14 August 2007

Google Books: A Cautionary Tale

Google Books is important:

the Google Project has, however unintentionally, made not only conventional libraries themselves, but other projects digitizing cultural artifacts appear inept or inadequate. Project Gutenberg and its 17,000 books in ascii appear insignificant and superfluous beside the millions of books that Google is contemplating. So do most scanning projects by conventional libraries. As a consequence of the assumed superiority of Google’s approach, therefore, it is highly unlikely that either the funds or the energies for an alternative project of similar magnitude will become available, nor are the libraries who are lending their books (at significant costs to their funds, their books, and their users) likely to undertake such an effort a second time. With each scanned page, Google Books’ Library Project, by its quantity if not necessarily by its quality, makes the possibility of a better alternative unlikely. The Project may then become the library of the future, whatever its quality, by default. So it does seems important to probe what kind of quality Google Book Project might present to an ordinary user that Google envisages wanting to find a book.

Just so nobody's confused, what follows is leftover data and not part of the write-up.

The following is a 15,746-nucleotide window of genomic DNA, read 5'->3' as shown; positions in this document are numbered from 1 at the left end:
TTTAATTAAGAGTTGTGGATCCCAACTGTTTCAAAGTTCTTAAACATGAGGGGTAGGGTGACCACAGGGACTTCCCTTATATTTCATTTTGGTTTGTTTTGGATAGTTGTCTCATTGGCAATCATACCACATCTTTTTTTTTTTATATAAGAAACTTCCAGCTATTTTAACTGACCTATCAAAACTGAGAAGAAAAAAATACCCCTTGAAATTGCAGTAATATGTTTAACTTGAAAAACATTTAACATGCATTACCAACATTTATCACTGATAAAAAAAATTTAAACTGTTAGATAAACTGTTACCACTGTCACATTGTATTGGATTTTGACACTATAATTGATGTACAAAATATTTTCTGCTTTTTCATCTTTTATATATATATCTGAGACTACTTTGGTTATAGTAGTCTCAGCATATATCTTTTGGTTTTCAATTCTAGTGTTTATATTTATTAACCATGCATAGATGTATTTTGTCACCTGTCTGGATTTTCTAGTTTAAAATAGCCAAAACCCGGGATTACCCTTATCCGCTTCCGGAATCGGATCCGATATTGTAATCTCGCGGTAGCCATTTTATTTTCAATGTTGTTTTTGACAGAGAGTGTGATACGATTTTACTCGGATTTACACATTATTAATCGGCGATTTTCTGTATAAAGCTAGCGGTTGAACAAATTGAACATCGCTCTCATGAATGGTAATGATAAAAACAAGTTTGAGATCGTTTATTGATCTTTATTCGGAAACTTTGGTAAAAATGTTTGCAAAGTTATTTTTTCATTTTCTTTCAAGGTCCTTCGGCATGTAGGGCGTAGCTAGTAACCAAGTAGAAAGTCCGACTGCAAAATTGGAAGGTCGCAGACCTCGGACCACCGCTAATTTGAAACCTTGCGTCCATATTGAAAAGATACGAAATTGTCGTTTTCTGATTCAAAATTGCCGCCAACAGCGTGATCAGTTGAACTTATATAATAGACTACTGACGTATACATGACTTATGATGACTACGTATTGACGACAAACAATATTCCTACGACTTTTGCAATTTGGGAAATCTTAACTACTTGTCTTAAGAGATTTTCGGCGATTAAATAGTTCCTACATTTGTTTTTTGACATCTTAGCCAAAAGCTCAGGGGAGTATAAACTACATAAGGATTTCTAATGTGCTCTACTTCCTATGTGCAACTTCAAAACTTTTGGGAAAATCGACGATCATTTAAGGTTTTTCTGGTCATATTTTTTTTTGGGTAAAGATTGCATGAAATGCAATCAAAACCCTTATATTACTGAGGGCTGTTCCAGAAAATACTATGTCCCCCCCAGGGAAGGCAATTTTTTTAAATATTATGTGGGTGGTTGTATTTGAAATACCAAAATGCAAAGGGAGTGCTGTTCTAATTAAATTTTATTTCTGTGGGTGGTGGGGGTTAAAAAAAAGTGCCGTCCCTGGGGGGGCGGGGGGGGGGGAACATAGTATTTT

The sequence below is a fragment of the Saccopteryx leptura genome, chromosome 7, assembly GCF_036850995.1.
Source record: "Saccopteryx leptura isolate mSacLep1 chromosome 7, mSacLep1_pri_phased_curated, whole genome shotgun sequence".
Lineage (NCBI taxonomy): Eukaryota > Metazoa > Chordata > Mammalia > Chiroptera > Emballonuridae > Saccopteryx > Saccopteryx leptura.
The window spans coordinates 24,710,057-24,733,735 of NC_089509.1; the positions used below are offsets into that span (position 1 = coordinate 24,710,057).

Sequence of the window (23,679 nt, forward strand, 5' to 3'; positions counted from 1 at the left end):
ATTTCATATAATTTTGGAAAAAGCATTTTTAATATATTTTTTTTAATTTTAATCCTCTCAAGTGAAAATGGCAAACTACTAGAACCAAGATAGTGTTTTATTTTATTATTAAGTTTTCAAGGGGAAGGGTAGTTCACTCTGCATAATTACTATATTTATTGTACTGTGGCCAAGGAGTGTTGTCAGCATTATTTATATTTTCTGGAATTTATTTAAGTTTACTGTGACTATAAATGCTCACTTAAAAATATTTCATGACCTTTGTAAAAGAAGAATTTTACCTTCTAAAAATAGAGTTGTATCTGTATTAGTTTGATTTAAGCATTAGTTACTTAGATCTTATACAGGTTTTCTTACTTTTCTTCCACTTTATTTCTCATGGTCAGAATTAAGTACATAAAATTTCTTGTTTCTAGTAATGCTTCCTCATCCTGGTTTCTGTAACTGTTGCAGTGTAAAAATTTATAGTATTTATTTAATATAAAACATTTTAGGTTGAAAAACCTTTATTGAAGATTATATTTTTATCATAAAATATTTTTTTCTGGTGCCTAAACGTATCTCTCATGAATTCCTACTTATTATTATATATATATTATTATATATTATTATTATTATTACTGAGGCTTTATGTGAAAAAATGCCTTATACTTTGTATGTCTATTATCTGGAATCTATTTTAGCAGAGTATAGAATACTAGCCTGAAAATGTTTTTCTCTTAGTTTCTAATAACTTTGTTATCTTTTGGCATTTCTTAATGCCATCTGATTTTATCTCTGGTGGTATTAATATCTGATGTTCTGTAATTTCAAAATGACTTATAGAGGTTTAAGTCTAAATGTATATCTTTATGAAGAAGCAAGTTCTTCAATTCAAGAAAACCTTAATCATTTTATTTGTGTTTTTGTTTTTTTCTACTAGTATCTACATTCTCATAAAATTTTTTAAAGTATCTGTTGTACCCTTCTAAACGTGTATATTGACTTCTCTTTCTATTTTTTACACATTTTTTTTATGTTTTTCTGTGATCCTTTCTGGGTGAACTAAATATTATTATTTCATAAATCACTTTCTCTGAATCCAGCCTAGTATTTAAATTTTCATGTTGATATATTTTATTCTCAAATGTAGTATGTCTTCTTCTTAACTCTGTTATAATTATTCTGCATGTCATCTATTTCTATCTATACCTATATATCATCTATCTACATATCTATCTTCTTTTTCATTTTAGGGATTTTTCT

But also unsatisfactory:

The Google Books Project is no doubt an important, in many ways invaluable, project. It is also, on the brief evidence given here, a highly problematic one. Relying on the power of its search tools, Google has ignored elemental metadata, such as volume numbers. The quality of its scanning (and so we may presume its searching) is at times completely inadequate. The editions offered (by search or by sale) are, at best, regrettable.

Rather worrying. (Via O'Reilly Radar.)

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